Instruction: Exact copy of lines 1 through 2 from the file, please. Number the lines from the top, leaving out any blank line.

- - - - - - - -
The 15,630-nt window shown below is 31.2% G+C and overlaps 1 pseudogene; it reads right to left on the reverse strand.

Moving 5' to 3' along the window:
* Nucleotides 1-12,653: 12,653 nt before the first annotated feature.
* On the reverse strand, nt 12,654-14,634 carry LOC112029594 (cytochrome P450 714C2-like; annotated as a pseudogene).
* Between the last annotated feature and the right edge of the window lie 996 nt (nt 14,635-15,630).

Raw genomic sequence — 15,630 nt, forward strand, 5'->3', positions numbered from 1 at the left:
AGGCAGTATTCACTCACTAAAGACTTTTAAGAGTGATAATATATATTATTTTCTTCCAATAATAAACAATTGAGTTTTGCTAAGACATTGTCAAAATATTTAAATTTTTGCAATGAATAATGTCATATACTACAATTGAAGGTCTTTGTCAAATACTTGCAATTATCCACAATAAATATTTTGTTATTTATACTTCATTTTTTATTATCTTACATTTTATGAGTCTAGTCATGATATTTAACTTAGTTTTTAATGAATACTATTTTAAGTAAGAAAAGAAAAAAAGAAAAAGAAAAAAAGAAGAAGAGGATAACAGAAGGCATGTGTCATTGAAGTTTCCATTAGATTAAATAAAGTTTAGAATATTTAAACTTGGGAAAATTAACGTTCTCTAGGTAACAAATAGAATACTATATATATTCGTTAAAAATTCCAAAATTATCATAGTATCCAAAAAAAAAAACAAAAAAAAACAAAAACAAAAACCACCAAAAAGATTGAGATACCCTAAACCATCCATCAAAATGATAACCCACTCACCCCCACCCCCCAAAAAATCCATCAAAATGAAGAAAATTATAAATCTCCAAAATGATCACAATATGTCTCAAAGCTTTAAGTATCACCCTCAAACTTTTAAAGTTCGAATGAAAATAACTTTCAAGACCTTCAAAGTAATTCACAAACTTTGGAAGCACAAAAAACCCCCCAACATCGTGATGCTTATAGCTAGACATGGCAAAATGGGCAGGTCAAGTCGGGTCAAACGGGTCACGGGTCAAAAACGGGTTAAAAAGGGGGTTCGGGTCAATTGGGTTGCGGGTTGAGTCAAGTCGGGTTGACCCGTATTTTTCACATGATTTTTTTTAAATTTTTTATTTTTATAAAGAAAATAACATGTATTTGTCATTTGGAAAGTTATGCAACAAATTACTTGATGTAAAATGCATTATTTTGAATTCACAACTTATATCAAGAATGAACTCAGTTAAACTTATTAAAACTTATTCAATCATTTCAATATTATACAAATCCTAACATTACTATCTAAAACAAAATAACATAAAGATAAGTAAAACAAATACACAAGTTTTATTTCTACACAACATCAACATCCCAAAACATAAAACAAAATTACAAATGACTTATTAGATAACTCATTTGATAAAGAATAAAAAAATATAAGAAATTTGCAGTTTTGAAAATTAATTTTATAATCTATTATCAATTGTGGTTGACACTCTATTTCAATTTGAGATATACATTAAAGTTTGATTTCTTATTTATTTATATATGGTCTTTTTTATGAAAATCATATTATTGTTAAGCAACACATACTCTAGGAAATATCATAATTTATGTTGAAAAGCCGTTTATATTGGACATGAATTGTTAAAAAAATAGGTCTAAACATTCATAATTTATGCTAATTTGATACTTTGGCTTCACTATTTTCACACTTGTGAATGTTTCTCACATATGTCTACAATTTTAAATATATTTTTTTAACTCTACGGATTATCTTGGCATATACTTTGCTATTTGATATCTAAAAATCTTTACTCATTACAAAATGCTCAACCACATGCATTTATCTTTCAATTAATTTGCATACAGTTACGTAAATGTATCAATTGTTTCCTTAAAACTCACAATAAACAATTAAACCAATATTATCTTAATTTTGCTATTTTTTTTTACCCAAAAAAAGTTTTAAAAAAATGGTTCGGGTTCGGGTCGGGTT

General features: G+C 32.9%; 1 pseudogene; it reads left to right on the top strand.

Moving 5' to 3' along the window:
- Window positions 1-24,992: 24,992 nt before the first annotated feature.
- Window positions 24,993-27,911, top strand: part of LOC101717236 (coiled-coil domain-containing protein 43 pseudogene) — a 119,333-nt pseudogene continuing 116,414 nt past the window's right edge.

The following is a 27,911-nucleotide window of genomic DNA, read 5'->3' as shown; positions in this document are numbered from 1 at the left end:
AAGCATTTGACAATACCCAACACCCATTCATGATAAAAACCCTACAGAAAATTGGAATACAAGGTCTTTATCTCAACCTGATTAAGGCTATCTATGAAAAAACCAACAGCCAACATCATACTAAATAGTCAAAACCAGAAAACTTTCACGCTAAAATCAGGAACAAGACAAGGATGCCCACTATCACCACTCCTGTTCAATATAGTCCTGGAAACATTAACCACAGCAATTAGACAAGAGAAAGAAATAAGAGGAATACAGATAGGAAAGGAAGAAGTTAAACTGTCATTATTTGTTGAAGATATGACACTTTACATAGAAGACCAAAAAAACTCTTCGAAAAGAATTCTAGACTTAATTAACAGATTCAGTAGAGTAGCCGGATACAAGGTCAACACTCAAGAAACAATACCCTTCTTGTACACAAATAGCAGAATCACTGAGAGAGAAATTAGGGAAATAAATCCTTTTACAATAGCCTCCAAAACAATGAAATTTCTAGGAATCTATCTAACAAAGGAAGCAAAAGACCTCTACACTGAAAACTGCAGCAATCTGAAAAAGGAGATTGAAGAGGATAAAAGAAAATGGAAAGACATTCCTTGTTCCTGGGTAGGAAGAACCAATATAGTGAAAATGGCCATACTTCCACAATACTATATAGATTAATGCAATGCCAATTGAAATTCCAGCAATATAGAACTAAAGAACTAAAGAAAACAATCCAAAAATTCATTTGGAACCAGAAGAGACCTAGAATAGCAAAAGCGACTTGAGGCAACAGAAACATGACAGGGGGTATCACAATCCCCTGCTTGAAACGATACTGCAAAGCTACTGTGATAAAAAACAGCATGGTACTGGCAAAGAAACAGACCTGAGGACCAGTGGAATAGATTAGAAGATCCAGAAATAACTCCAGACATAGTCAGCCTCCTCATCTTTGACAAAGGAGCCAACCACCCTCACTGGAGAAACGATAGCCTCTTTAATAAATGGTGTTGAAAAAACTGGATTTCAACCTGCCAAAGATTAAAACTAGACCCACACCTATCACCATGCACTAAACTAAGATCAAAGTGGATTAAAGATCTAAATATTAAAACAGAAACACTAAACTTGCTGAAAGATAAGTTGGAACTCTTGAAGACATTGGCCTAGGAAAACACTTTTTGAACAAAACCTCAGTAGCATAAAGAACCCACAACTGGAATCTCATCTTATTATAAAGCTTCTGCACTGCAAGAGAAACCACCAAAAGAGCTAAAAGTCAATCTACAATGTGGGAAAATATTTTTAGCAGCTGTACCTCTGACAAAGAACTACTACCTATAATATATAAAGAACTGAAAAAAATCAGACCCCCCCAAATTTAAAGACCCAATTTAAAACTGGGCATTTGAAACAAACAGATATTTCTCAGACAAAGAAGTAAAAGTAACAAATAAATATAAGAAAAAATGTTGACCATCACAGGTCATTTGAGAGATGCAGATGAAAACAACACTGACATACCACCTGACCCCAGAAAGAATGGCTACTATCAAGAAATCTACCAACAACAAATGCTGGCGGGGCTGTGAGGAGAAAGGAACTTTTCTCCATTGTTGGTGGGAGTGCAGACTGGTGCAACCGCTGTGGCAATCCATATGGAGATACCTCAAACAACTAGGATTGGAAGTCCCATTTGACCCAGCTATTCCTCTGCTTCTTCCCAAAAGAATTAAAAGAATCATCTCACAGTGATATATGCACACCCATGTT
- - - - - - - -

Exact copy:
The 15,630-nt window shown below is 31.2% G+C and overlaps 1 pseudogene; it reads right to left on the reverse strand.

Moving 5' to 3' along the window: